UN Secretary-General, Antonio Guterres, on Sunday mourned the death of Nobel Peace Prize laureate and retired Archbishop of Cape Town, Desmond Tutu, who died at the age of 90.
In a statement issued by his spokesman, Stéphane Dujarric, the secretary-general said that he was saddened by Tutu’s death.
He described the archbishop as an unwavering voice for the voiceless.
“Archbishop Tutu was a towering global figure for peace and an inspiration to generations across the world.
“During the darkest days of apartheid, he was a shining beacon for social justice, freedom and non-violent resistance.
“Archbishop Tutu’s relentless determination to build global solidarity for a free and democratic South Africa was fittingly recognised by the Nobel Committee in its decision to award him the Nobel Peace Prize in 1984.
“As Chairman of the Truth and Reconciliation Commission, he made an immeasurable contribution to ensuring a peaceful, yet just transition to a democratic South Africa,” Guterres said.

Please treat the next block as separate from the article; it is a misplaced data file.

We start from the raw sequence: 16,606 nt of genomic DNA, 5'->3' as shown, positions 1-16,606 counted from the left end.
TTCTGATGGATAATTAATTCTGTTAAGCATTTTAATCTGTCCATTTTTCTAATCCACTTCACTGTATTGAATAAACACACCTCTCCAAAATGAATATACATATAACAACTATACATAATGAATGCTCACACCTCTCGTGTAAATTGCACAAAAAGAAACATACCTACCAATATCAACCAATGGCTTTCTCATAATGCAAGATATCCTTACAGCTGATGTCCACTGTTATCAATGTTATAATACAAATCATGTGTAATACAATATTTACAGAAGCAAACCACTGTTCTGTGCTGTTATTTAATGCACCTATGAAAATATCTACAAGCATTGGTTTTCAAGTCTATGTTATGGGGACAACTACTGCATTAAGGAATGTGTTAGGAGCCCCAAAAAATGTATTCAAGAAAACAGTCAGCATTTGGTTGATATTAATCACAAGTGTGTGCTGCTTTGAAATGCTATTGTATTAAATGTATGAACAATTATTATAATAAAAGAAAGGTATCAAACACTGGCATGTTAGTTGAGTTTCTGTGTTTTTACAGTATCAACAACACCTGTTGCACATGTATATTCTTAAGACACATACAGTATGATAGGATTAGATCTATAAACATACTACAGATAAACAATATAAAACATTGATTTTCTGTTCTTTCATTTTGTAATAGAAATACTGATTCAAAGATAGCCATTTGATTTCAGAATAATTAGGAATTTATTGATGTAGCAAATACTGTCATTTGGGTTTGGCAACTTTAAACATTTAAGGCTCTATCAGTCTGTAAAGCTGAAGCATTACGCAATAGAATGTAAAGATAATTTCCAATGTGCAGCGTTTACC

He said that Tutu’s great wisdom and experience were always communicated with humanity, humour and heart.
The UN chief added that Tutu was a steadfast champion of multilateralism and had important roles.
Guterres said that Tutu had important roles as a distinguished member of the United Nations’ Advisory Committee on Genocide Prevention, and part of High Level Fact-Finding Mission to Gaza in 2008.
According to him, in recent decades, the archbishop continued to fight passionately for action on many critical issues – poverty, climate change, human rights and HIV/AIDS, among others.
“Although Archbishop Tutu’s passing leaves a huge void on the global stage and in our hearts, we will be forever inspired by his example to continue the fight for a better world for all,’’ Guterres said.